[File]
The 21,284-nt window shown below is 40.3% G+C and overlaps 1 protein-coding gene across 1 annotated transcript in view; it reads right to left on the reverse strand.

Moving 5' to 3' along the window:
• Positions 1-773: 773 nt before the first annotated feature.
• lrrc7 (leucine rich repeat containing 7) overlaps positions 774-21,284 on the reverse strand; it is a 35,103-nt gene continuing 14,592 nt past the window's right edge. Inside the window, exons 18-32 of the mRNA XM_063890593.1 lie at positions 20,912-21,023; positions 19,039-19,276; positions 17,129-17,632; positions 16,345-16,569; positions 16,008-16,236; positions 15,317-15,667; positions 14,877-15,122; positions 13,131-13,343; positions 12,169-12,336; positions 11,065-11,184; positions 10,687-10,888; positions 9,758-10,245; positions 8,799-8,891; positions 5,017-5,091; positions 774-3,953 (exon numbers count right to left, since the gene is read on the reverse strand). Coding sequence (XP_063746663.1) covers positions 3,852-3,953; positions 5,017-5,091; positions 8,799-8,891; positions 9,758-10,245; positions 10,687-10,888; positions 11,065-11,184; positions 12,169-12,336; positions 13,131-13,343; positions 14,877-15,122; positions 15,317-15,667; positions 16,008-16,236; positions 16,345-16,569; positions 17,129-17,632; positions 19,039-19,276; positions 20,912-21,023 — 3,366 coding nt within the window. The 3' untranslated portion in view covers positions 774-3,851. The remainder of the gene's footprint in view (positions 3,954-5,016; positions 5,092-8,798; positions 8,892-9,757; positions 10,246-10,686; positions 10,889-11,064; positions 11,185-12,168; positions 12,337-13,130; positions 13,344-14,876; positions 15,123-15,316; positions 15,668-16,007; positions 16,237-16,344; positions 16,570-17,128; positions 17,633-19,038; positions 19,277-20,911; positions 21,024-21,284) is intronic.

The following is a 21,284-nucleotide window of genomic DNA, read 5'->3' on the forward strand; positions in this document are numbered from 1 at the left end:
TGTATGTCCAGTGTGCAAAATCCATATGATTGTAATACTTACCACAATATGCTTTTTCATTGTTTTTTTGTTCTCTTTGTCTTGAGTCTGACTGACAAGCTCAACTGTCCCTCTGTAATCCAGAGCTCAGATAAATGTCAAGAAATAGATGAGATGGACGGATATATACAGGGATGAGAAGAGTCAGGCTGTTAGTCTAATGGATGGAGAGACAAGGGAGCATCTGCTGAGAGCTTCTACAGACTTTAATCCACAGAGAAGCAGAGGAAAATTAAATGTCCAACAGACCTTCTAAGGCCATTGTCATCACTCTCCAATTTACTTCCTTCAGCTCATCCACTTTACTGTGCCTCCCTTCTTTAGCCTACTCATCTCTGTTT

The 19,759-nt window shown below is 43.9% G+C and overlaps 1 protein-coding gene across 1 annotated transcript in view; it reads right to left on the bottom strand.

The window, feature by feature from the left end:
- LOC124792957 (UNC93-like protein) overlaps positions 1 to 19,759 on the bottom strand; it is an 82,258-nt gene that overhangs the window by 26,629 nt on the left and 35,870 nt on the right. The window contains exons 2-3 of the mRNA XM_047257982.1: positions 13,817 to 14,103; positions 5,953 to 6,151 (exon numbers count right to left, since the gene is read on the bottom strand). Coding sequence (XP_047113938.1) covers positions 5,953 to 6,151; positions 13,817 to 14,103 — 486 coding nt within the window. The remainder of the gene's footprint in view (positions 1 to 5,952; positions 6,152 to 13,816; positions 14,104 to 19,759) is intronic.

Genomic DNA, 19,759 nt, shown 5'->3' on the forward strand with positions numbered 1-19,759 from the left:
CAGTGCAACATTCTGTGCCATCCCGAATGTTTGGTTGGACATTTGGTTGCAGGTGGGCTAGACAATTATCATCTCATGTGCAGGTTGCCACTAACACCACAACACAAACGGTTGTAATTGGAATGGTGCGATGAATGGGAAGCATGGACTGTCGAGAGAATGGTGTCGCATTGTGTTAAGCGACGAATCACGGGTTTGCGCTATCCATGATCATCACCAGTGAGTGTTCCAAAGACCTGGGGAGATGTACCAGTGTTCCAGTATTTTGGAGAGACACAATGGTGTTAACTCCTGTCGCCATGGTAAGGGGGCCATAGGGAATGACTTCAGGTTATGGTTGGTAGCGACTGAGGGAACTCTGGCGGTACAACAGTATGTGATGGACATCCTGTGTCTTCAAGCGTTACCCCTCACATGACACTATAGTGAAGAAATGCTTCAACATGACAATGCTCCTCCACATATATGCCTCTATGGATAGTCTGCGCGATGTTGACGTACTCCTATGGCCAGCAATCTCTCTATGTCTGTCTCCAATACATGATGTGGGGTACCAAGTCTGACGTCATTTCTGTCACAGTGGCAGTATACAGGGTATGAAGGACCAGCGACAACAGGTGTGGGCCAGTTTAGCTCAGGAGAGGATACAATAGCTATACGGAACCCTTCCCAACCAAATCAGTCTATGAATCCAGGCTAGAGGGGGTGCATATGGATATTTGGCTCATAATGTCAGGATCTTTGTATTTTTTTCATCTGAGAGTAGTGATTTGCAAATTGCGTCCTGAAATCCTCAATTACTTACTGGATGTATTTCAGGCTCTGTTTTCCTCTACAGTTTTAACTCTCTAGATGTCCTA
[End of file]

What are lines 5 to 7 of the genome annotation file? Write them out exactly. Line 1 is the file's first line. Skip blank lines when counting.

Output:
The following is a 21,284-nucleotide window of genomic DNA, read 5'->3' on the forward strand; positions in this document are numbered from 1 at the left end:
TGTATGTCCAGTGTGCAAAATCCATATGATTGTAATACTTACCACAATATGCTTTTTCATTGTTTTTTTGTTCTCTTTGTCTTGAGTCTGACTGACAAGCTCAACTGTCCCTCTGTAATCCAGAGCTCAGATAAATGTCAAGAAATAGATGAGATGGACGGATATATACAGGGATGAGAAGAGTCAGGCTGTTAGTCTAATGGATGGAGAGACAAGGGAGCATCTGCTGAGAGCTTCTACAGACTTTAATCCACAGAGAAGCAGAGGAAAATTAAATGTCCAACAGACCTTCTAAGGCCATTGTCATCACTCTCCAATTTACTTCCTTCAGCTCATCCACTTTACTGTGCCTCCCTTCTTTAGCCTACTCATCTCTGTTT

The 19,759-nt window shown below is 43.9% G+C and overlaps 1 protein-coding gene across 1 annotated transcript in view; it reads right to left on the bottom strand.